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The Resource Revolution

The world is on the threshold of the biggest business opportunity in a century, rivaling both the first ­Industrial Revolution, which transformed labor productivity, and the second, which mobilized unprecedented amounts of capital to build cities. The new revolution centers on the third primary factor of production: natural resources.

The revolution arrives not a moment too soon. After centuries of wasteful production and consumption practices — ­facilitated by ever-lower commodity prices that have declined by an average of 0.7 percent a year in peacetime over the past century — the world is in dire need of technologies that enable producers and consumers alike to do more with less.

Making matters more urgent, resource extraction is becoming increasingly expensive, as production shifts to locations that present difficult logistical — and often political — challenges. Meanwhile, levels of air, water and soil pollution are rising rapidly in China, India, Indonesia, Brazil and other emerging economies.

To achieve their growth objectives, companies must fundamentally rethink the way they integrate technology and use natural resources in their productive processes. Over the past two decades, companies have had to improve their performance by only 1 to 2 percent annually to achieve an increase in profits, and many have focused almost exclusively on capital and labor productivity. As a result, even the most successful managers lack the skills to cope with today's resource-constrained markets.

In this environment, companies cannot compete on the basis of 20th-­century, if not 19th-century, technologies and practices. There is much more value in pioneering new, higher-productivity business models, based on five key changes:

• Substituting costly, toxic, or scarce materials with cheaper, more efficient, higher-performance and more abundant alternatives.

• Embedding software in resource-intensive industries to optimize their production processes or products.

• "Virtualizing" processes — that is, moving them out of the physical world.

• Embracing circularity, which entails finding value in products after their initial use.

• Eliminating waste.

The good news is that progress is already being made. The burgeoning shale oil and gas industry in the U.S., for example, has transformed its entire energy sector by revolutionizing resource extraction. Today, drilling is not only a dirty process characterized by heavy equipment, toxic mud and sulfurous fumes. With the integration of information technology and hydraulic-fracturing, of "fracking," the central players are experts using joysticks and high-resolution screens to maneuver drill bits through geological formations.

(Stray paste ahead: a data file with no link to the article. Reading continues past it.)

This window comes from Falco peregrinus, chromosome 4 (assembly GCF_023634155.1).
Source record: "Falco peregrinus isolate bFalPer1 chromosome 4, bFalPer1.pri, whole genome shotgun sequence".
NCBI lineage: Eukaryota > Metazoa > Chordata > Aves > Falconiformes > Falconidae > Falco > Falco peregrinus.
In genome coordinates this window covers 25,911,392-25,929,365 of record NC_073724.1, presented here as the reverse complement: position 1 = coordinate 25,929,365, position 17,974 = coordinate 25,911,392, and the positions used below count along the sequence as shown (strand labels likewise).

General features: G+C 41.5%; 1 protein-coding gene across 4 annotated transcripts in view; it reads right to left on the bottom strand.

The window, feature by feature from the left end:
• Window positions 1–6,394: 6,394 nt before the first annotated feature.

Individual companies have pioneered change in other sectors. Cree and Philips, for example, have developed LED lighting technologies that offer 23 times longer life, measurably better color, easier control and 85 percent lower operating costs than traditional incandescent bulbs. Similarly, Doing it Right This Time, or DIRTT, is building office interiors at as little as half the traditional cost through software-enabled virtualization, waste elimination and optimization of the construction process.

These innovations exemplify the massive potential for businesses to improve resource productivity. Indeed, using tools provided by information technology, biology and nanotechnology, the world can triple growth in resource productivity, raising it to 3 to 5 percent annually over the next two decades.

But this cannot occur without strong and forward-thinking leadership, which, unfortunately, is sorely lacking in today's business environment. Indeed, managers today seem consistently surprised by the pace of change and thus find themselves behind the curve.

To win in the resource revolution, companies must balance technological, physical and human-capital inputs, while adopting a more intelligent approach to organizational design and talent management. Whether the primary imperative is spotlighting data and analytics or forming new partnerships in other sectors to gain access to specialized expertise, aggressive innovation is critical.

Forward-thinking entrepreneurs are already reaping the benefits of this fast-moving revolution. Those who fail to adapt will fail to survive — and soon.

Stefan Heck is a consulting professor at the Precourt Institute for Energy at Stanford University. Matt Rogers is a senior partner at McKinsey & Company. © Project Syndicate

The views expressed in opinion pieces do not necessarily reflect the position of The Moscow Times.

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